Tubular secretion transfers molecules from peritubular capillaries to renal tubular lumen. Secretory mechanisms in the tubules are not drug specific, but depend on non-selective carrier systems. Two main systems are responsible for the active secretion of drugs which are either weak acids (anions) or weak bases (cations).
Tubular secretion is an active secretion process and it requires a carrier and a supply of energy. Because of this, the carriers can transport drug molecules against a concentration and electrochemical gradient, allowing concentrations of the drug in the plasma to be reduced to zero. This is a particularly important feature for protein bound drugs.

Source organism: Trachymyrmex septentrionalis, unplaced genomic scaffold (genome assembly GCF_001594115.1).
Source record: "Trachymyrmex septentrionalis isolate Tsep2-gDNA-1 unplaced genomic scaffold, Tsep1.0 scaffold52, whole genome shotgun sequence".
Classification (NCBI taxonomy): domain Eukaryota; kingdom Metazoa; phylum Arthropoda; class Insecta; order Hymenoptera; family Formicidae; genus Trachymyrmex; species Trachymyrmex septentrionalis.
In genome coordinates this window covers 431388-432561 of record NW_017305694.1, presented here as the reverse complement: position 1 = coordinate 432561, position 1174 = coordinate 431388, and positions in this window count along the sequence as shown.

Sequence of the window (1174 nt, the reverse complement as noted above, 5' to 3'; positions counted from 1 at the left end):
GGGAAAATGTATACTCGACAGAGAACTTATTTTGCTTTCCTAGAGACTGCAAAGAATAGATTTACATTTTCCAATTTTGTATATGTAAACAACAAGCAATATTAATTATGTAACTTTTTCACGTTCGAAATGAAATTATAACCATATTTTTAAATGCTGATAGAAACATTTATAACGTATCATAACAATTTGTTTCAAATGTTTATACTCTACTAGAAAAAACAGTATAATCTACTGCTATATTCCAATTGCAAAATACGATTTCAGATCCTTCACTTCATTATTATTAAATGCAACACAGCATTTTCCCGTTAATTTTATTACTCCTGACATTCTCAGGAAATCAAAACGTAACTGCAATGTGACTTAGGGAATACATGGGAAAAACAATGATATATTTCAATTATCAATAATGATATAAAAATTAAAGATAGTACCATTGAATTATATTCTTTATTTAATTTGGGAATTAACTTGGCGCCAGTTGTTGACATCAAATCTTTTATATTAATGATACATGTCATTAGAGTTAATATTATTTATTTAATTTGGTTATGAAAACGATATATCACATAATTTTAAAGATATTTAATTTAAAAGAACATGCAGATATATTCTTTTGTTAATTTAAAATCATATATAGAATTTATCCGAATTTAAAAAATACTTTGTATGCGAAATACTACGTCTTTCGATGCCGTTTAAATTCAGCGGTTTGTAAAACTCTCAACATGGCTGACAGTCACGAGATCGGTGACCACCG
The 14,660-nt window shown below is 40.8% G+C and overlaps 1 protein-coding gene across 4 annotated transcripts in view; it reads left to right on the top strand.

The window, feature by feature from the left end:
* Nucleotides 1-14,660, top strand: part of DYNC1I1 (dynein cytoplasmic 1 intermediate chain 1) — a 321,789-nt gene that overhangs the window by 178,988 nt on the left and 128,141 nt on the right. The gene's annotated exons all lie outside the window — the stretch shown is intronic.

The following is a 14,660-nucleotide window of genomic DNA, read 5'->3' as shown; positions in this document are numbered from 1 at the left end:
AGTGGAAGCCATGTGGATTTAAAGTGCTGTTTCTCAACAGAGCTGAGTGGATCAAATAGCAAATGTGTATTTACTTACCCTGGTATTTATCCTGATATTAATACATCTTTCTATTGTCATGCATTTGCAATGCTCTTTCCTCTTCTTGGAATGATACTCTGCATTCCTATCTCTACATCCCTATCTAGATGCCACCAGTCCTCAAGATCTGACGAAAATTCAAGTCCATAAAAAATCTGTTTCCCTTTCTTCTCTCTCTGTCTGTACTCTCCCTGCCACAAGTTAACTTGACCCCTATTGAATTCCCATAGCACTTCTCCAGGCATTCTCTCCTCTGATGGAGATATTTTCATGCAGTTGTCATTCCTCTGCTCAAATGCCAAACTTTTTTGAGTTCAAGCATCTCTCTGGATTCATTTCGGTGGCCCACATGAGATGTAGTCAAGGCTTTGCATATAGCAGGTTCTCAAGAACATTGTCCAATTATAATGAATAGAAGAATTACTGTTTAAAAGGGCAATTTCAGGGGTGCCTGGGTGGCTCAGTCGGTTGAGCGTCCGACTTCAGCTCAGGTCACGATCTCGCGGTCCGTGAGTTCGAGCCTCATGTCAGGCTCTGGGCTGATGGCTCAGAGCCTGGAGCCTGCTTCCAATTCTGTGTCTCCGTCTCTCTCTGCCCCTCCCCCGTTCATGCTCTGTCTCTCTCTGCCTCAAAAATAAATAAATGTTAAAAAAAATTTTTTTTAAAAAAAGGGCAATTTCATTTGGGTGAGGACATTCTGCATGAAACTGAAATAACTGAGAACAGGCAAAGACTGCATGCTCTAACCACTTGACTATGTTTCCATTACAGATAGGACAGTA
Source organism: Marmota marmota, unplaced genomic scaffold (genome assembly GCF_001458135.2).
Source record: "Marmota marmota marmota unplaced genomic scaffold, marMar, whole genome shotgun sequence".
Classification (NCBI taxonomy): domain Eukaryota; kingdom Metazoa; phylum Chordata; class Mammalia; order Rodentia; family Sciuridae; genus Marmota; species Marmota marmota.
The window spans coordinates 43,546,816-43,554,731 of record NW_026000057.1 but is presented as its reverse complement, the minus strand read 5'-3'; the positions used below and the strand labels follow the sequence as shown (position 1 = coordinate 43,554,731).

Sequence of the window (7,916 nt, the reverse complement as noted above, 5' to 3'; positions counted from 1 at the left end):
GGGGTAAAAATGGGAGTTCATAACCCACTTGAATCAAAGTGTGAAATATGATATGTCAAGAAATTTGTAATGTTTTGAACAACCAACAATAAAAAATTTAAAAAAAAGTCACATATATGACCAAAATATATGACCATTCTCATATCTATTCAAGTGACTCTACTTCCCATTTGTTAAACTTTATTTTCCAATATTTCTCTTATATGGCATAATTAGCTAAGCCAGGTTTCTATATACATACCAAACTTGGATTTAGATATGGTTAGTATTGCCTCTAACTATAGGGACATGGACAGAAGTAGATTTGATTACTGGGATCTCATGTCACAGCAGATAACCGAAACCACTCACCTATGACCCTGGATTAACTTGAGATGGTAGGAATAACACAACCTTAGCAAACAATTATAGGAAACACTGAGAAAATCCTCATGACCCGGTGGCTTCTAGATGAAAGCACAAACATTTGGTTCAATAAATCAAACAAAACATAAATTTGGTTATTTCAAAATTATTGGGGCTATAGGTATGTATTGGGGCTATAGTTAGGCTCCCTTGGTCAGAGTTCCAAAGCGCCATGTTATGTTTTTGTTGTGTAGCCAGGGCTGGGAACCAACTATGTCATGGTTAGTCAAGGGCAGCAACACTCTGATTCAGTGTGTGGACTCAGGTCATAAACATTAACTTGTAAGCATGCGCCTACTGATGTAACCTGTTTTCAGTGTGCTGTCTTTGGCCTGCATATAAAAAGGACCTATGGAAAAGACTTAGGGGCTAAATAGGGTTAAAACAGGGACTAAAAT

As each free drug molecule is transported, the equilibrium between bound and unbound is disturbed and then re-established as more bound drug disassociates. The newly free drug is also then transported.
The carriers can also be saturated, although this usually only occurs in the situations involving drug-drug interactions where one drug competitively inhibits the secretion of another.